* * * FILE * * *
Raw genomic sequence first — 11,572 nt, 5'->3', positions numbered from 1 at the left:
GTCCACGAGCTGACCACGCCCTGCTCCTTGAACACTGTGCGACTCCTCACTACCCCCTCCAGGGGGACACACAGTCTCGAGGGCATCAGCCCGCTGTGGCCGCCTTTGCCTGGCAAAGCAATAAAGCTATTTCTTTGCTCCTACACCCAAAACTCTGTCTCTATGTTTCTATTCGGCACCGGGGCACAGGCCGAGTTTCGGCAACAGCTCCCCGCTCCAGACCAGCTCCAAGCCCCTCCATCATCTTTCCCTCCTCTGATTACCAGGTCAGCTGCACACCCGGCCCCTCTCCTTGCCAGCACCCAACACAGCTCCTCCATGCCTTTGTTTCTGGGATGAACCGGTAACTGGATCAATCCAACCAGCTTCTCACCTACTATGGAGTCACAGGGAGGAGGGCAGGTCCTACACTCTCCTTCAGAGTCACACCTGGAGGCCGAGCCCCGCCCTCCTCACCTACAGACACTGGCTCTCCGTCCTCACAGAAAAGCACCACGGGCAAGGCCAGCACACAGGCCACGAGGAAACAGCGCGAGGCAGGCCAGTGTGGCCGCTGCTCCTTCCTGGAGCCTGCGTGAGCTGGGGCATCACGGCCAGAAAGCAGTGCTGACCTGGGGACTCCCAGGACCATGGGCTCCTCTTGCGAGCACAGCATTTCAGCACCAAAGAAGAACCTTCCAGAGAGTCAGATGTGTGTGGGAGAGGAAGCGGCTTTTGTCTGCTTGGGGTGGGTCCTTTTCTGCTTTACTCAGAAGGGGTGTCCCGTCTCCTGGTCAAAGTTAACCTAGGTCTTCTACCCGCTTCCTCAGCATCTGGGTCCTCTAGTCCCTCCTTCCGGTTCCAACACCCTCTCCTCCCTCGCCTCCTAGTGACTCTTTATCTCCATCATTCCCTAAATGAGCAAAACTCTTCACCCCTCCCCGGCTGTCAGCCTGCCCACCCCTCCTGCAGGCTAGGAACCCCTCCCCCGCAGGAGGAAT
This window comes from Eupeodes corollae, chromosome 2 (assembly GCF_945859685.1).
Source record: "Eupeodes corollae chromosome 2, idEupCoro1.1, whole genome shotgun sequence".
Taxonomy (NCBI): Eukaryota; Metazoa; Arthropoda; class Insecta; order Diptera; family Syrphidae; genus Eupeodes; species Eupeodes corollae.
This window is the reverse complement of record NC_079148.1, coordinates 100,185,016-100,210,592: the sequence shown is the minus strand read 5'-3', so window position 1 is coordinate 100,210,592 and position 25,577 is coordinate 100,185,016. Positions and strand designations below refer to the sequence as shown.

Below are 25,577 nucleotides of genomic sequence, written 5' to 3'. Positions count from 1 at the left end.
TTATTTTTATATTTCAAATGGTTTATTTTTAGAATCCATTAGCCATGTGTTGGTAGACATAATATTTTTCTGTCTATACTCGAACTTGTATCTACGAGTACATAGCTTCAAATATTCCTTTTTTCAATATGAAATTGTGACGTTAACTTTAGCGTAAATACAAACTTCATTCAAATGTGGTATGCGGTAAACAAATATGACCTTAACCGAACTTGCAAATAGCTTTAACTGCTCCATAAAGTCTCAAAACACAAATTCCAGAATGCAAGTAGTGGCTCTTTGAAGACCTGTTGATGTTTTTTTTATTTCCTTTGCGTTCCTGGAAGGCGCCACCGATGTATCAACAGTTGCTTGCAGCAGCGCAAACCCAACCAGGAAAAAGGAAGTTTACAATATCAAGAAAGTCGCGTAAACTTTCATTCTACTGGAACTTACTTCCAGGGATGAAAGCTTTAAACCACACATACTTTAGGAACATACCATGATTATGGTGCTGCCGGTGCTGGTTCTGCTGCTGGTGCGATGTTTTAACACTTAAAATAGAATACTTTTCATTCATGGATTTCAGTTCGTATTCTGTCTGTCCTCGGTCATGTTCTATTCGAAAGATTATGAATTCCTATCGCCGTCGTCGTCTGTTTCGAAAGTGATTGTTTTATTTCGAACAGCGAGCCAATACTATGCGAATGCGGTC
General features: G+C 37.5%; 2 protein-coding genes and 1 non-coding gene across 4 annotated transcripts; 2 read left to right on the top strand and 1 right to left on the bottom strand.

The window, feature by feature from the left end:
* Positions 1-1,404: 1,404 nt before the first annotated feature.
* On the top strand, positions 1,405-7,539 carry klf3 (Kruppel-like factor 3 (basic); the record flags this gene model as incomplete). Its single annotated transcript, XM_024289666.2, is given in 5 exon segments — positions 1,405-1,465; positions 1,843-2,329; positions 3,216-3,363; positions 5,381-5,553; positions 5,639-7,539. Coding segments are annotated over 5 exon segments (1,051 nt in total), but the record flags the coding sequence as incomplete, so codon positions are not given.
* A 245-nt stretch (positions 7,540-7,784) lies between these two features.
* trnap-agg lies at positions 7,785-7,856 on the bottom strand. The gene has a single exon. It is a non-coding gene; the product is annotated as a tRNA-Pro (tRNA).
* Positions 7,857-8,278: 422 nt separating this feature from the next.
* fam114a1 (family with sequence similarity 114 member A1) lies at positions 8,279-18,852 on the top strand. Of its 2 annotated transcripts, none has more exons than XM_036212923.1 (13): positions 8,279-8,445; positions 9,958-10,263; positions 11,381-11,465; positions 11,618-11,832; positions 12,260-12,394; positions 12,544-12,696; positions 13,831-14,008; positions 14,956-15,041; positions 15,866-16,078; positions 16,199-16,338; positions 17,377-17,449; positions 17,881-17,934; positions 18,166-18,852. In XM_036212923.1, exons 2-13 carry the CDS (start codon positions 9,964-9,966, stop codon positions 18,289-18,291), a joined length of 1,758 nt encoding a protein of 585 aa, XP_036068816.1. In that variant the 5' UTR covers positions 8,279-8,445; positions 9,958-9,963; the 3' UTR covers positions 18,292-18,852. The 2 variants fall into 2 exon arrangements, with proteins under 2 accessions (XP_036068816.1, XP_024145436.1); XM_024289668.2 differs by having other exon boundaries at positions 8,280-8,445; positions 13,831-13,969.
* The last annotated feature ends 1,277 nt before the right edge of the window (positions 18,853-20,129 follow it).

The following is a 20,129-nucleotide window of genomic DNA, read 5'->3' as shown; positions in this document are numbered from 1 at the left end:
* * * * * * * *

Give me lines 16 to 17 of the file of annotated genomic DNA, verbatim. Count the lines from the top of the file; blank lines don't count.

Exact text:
* fam114a1 (family with sequence similarity 114 member A1) lies at positions 8,279-18,852 on the top strand. Of its 2 annotated transcripts, none has more exons than XM_036212923.1 (13): positions 8,279-8,445; positions 9,958-10,263; positions 11,381-11,465; positions 11,618-11,832; positions 12,260-12,394; positions 12,544-12,696; positions 13,831-14,008; positions 14,956-15,041; positions 15,866-16,078; positions 16,199-16,338; positions 17,377-17,449; positions 17,881-17,934; positions 18,166-18,852. In XM_036212923.1, exons 2-13 carry the CDS (start codon positions 9,964-9,966, stop codon positions 18,289-18,291), a joined length of 1,758 nt encoding a protein of 585 aa, XP_036068816.1. In that variant the 5' UTR covers positions 8,279-8,445; positions 9,958-9,963; the 3' UTR covers positions 18,292-18,852. The 2 variants fall into 2 exon arrangements, with proteins under 2 accessions (XP_036068816.1, XP_024145436.1); XM_024289668.2 differs by having other exon boundaries at positions 8,280-8,445; positions 13,831-13,969.
* The last annotated feature ends 1,277 nt before the right edge of the window (positions 18,853-20,129 follow it).